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Math Help - Proof using contradiction!

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    Proof using contradiction!

    Let x, y be real numbers such that x<= y+c for every c>0. Then x<=y. Prove this by contradiction....
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    is up to his old tricks again! Jhevon's Avatar
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    Quote Originally Posted by Vedicmaths View Post
    Let x, y be real numbers such that x<= y+c for every c>0. Then x<=y. Prove this by contradiction....
    Assume to the contrary that x <= y + c but x > y

    since x > y we have x - y > 0. Choose c > 0 such that c < x - y (this is of course possible, c = (x - y)/2 is an example).

    Thus we have: x <= y + c < y + x - y = x. So that x < x. A contradiction!
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    Thank you very much Sir..

    but I could not understand one point here:
    "since x > y we have x - y > 0. Choose c > 0 such that c < x - y (this is of course possible, c = (x - y)/2 is an example)."..

    How could you say that c < x - y....example is not very clear!

    Thanks!
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    Quote Originally Posted by Vedicmaths View Post
    Thank you very much Sir..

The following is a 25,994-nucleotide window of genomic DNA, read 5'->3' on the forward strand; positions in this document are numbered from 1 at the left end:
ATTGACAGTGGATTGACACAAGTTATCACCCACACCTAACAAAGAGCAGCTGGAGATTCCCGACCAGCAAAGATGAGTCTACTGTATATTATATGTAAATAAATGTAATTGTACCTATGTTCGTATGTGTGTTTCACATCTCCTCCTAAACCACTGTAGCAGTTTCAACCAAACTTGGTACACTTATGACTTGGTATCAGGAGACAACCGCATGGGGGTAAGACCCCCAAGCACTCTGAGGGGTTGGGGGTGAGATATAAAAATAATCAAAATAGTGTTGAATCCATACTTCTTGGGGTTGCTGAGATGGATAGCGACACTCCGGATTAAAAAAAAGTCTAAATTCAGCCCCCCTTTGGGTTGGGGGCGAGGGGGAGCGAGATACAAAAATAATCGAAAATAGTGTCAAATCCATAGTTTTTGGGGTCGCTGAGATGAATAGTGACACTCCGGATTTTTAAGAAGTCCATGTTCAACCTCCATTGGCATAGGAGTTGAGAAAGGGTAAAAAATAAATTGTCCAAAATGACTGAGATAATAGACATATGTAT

but I could not understand one point here:
    "since x > y we have x - y > 0. Choose c > 0 such that c < x - y (this is of course possible, c = (x - y)/2 is an example)."..

    How could you say that c < x - y....example is not very clear!

    Thanks!

    Jhevon
    is asking you to choose a positive c such that x - y > c, and moreover he has given you an example of (x-y)/2 in case you worry how to choose...
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    yeah that makes sense perfectly now...that is what I was wondering for..how do you choose that c = (x - y)/2 and hence c < x - y...but now I understand that c is any number greater than 0 and that is we choosing it to be equal to (x-y)/2...

    Thank you!
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    Lord of certain Rings
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    Quote Originally Posted by Vedicmaths View Post
    yeah that makes sense perfectly now...that is what I was wondering for..how do you choose that c = (x - y)/2 and hence c < x - y...but now I understand that c is any number greater than 0 and that is we choosing it to be equal to (x-y)/2...

    Thank you!
    Yes thats right
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